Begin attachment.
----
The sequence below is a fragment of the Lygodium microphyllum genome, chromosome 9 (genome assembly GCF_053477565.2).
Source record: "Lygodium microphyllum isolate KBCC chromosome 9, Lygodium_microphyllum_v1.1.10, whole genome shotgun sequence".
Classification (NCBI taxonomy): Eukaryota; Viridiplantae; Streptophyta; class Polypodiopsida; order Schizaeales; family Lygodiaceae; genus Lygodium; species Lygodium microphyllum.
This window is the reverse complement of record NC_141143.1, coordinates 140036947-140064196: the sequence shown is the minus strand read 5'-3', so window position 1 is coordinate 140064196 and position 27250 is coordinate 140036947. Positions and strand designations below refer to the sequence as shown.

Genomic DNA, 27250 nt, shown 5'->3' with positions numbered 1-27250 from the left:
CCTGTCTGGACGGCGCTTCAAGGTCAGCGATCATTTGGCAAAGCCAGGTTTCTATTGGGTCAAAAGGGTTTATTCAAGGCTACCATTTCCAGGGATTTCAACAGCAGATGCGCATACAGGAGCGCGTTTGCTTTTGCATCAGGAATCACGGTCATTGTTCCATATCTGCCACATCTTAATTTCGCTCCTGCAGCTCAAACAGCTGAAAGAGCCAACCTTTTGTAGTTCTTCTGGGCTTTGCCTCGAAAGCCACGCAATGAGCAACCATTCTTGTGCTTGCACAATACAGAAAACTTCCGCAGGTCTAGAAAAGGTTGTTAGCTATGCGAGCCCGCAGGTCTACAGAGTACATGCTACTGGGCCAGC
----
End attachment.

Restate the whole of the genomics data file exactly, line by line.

The sequence below is a fragment of the Lygodium microphyllum genome, chromosome 9 (genome assembly GCF_053477565.2).
Source record: "Lygodium microphyllum isolate KBCC chromosome 9, Lygodium_microphyllum_v1.1.10, whole genome shotgun sequence".
Classification (NCBI taxonomy): Eukaryota; Viridiplantae; Streptophyta; class Polypodiopsida; order Schizaeales; family Lygodiaceae; genus Lygodium; species Lygodium microphyllum.
This window is the reverse complement of record NC_141143.1, coordinates 140036947-140064196: the sequence shown is the minus strand read 5'-3', so window position 1 is coordinate 140064196 and position 27250 is coordinate 140036947. Positions and strand designations below refer to the sequence as shown.

Genomic DNA, 27250 nt, shown 5'->3' with positions numbered 1-27250 from the left:
CCTGTCTGGACGGCGCTTCAAGGTCAGCGATCATTTGGCAAAGCCAGGTTTCTATTGGGTCAAAAGGGTTTATTCAAGGCTACCATTTCCAGGGATTTCAACAGCAGATGCGCATACAGGAGCGCGTTTGCTTTTGCATCAGGAATCACGGTCATTGTTCCATATCTGCCACATCTTAATTTCGCTCCTGCAGCTCAAACAGCTGAAAGAGCCAACCTTTTGTAGTTCTTCTGGGCTTTGCCTCGAAAGCCACGCAATGAGCAACCATTCTTGTGCTTGCACAATACAGAAAACTTCCGCAGGTCTAGAAAAGGTTGTTAGCTATGCGAGCCCGCAGGTCTACAGAGTACATGCTACTGGGCCAGC